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Water 2018, 10(7), 932; https://doi.org/10.3390/w10070932

Modelling the Effects of Historical and Future Land Cover Changes on the Hydrology of an Amazonian Basin

1
Remote Sensing Division, National Institute for Space Research (INPE), Av. dos Astronautas 1758, 12227-010 São José dos Campos, Brazil
2
Environment and Climate Change Canada, Water and Climate Impacts Research Centre (W-CIRC), University of Victoria, Victoria, BC V8W 3R4, Canada
3
Spectral Lab, Department of Geography, University of Victoria, Victoria, BC V8L 2P6, Canada
4
Laboratoire Identités et Différenciations de l’Environnement des Espaces et des Sociétés (IDEES CAEN-UMR CNRS 6266), Université de Caen Normandie, Esplanade de la Paix, 14032 Caen, France
*
Author to whom correspondence should be addressed.
Received: 24 April 2018 / Revised: 21 May 2018 / Accepted: 29 May 2018 / Published: 13 July 2018
(This article belongs to the Section Hydrology)
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Abstract

Land cover changes (LCC) affect the water balance (WB), changing surface runoff (SurfQ), evapotranspiration (ET), groundwater (GW) regimes, and streamflow (Q). The Tapajós Basin (southeastern Amazon) has experienced LCC over the last 40 years, with increasing LCC rates projected for the near future. Several studies have addressed the effects of climate changes on the region’s hydrology, but few have explored the effects of LCC on its hydrological regime. In this study, the Soil and Water Assessment Tool (SWAT) was applied to model the LCC effects on the hydrology of the Upper Crepori River Basin (medium Tapajós Basin), using historical and projected LCC based on conservation policies (GOV_2050) and on the “Business as Usual” trend (BAU_2050). LCC that occurred from 1973 to 2012, increased Q by 2.5%, without noticeably altering the average annual WB. The future GOV_2050 and BAU_2050 scenarios increased SurfQ by 238.87% and 300.90%, and Q by 2.53% and 2.97%, respectively, and reduced GW by 4.00% and 5.21%, and ET by 2.07% and 2.43%, respectively. Results suggest that the increase in deforestation will intensify floods and low-flow events, and that the conservation policies considered in the GOV_2050 scenario may still compromise the region’s hydrology at a comparable level to that of the BAU_2050. View Full-Text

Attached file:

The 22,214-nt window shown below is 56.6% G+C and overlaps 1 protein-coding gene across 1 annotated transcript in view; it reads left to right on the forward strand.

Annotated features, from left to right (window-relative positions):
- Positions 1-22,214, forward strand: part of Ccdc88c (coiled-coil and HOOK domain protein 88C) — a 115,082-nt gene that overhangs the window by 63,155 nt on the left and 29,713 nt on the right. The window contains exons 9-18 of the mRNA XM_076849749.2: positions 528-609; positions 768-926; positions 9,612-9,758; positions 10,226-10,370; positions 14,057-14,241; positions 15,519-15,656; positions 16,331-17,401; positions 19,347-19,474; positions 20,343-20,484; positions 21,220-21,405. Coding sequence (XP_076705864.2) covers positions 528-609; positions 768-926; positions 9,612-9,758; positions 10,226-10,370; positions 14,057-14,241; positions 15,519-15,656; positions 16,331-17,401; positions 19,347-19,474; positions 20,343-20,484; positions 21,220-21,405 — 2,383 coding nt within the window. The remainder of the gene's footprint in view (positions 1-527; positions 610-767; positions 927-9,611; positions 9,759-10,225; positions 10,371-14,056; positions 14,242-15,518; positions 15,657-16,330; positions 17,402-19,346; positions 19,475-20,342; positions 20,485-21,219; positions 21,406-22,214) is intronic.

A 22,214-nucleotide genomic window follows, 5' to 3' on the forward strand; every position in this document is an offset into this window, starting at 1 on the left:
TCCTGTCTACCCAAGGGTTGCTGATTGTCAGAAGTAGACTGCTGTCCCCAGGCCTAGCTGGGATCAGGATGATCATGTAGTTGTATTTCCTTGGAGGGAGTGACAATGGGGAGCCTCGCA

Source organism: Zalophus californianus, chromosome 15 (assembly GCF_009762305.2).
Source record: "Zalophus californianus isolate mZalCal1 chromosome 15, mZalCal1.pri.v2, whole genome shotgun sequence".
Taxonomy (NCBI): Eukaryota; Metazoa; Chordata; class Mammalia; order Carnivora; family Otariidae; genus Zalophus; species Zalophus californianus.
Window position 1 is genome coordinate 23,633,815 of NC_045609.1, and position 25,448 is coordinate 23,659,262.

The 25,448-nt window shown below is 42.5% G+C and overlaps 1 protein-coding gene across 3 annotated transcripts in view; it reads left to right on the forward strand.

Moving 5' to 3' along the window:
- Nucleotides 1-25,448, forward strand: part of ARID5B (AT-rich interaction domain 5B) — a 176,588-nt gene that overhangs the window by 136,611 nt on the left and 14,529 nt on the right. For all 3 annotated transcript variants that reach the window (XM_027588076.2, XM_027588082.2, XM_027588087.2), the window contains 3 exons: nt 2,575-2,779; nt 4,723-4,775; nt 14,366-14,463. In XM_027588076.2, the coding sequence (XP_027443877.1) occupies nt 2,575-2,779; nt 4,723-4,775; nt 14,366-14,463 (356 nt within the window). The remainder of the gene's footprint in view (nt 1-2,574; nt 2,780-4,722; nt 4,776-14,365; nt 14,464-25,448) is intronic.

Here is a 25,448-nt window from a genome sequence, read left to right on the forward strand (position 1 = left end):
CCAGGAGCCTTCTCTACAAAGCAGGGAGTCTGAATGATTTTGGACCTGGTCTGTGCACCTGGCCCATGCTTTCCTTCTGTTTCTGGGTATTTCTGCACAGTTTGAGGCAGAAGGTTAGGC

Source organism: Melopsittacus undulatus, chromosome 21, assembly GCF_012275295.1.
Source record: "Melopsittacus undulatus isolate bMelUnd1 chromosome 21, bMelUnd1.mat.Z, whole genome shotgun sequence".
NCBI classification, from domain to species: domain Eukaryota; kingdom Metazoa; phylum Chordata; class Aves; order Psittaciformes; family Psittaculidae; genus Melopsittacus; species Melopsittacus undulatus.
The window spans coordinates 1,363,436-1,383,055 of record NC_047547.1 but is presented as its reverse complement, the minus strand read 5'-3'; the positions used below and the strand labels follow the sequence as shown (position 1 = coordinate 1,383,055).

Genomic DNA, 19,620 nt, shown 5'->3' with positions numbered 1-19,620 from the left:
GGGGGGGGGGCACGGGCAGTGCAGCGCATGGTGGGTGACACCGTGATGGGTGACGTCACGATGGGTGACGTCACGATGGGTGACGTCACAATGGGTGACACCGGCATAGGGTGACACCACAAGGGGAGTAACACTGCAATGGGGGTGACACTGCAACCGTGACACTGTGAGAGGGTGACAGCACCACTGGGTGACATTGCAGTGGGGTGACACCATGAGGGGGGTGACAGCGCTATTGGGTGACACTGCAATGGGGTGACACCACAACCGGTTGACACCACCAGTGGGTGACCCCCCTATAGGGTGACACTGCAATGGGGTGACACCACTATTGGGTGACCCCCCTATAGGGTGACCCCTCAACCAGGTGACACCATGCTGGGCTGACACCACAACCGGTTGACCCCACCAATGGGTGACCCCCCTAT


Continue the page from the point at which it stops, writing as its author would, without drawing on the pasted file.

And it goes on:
Keywords: water balance; land cover change; Amazon; hydrological modelling; water resources water balance; land cover change; Amazon; hydrological modelling; water resources
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This is an open access article distributed under the Creative Commons Attribution License which permits unrestricted use, distribution, and reproduction in any medium, provided the original work is properly cited. (CC BY 4.0).
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Abe, C.A.; Lobo, F.L.; Dibike, Y.B.; Costa, M.P.F.; Dos Santos, V.; Novo, E.M.L.M. Modelling the Effects of Historical and Future Land Cover Changes on the Hydrology of an Amazonian Basin. Water 2018, 10, 932.

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